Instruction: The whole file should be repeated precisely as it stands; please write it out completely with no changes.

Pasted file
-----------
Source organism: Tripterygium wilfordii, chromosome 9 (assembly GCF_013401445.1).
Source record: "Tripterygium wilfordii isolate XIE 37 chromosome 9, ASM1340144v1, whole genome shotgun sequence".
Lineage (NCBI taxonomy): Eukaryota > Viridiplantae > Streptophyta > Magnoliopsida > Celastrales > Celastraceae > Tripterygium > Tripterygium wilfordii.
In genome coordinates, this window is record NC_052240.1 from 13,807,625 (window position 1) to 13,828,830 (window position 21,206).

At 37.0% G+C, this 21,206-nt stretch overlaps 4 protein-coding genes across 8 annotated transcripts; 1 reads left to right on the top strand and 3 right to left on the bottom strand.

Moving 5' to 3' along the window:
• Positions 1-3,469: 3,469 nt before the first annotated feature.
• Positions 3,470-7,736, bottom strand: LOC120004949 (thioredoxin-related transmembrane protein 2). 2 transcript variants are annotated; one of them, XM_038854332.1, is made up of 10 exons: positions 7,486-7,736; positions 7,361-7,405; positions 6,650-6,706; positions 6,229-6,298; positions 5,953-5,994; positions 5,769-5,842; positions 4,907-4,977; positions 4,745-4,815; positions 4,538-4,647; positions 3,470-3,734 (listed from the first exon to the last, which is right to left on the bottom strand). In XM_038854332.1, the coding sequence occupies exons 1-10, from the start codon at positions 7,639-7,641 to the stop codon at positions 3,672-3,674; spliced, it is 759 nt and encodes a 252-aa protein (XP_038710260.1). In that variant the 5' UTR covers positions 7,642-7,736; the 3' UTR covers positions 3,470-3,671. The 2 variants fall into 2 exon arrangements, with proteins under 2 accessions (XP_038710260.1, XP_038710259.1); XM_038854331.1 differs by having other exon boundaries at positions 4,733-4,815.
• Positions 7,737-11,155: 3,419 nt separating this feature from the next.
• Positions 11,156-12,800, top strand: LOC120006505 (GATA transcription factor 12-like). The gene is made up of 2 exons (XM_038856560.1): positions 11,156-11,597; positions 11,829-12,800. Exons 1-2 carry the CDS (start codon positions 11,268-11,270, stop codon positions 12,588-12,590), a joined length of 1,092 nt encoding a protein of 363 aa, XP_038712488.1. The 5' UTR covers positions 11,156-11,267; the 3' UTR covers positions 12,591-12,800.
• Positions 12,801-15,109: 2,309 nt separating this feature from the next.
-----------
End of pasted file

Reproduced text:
Source organism: Tripterygium wilfordii, chromosome 9 (assembly GCF_013401445.1).
Source record: "Tripterygium wilfordii isolate XIE 37 chromosome 9, ASM1340144v1, whole genome shotgun sequence".
Lineage (NCBI taxonomy): Eukaryota > Viridiplantae > Streptophyta > Magnoliopsida > Celastrales > Celastraceae > Tripterygium > Tripterygium wilfordii.
In genome coordinates, this window is record NC_052240.1 from 13,807,625 (window position 1) to 13,828,830 (window position 21,206).

At 37.0% G+C, this 21,206-nt stretch overlaps 4 protein-coding genes across 8 annotated transcripts; 1 reads left to right on the top strand and 3 right to left on the bottom strand.

Moving 5' to 3' along the window:
• Positions 1-3,469: 3,469 nt before the first annotated feature.
• Positions 3,470-7,736, bottom strand: LOC120004949 (thioredoxin-related transmembrane protein 2). 2 transcript variants are annotated; one of them, XM_038854332.1, is made up of 10 exons: positions 7,486-7,736; positions 7,361-7,405; positions 6,650-6,706; positions 6,229-6,298; positions 5,953-5,994; positions 5,769-5,842; positions 4,907-4,977; positions 4,745-4,815; positions 4,538-4,647; positions 3,470-3,734 (listed from the first exon to the last, which is right to left on the bottom strand). In XM_038854332.1, the coding sequence occupies exons 1-10, from the start codon at positions 7,639-7,641 to the stop codon at positions 3,672-3,674; spliced, it is 759 nt and encodes a 252-aa protein (XP_038710260.1). In that variant the 5' UTR covers positions 7,642-7,736; the 3' UTR covers positions 3,470-3,671. The 2 variants fall into 2 exon arrangements, with proteins under 2 accessions (XP_038710260.1, XP_038710259.1); XM_038854331.1 differs by having other exon boundaries at positions 4,733-4,815.
• Positions 7,737-11,155: 3,419 nt separating this feature from the next.
• Positions 11,156-12,800, top strand: LOC120006505 (GATA transcription factor 12-like). The gene is made up of 2 exons (XM_038856560.1): positions 11,156-11,597; positions 11,829-12,800. Exons 1-2 carry the CDS (start codon positions 11,268-11,270, stop codon positions 12,588-12,590), a joined length of 1,092 nt encoding a protein of 363 aa, XP_038712488.1. The 5' UTR covers positions 11,156-11,267; the 3' UTR covers positions 12,591-12,800.
• Positions 12,801-15,109: 2,309 nt separating this feature from the next.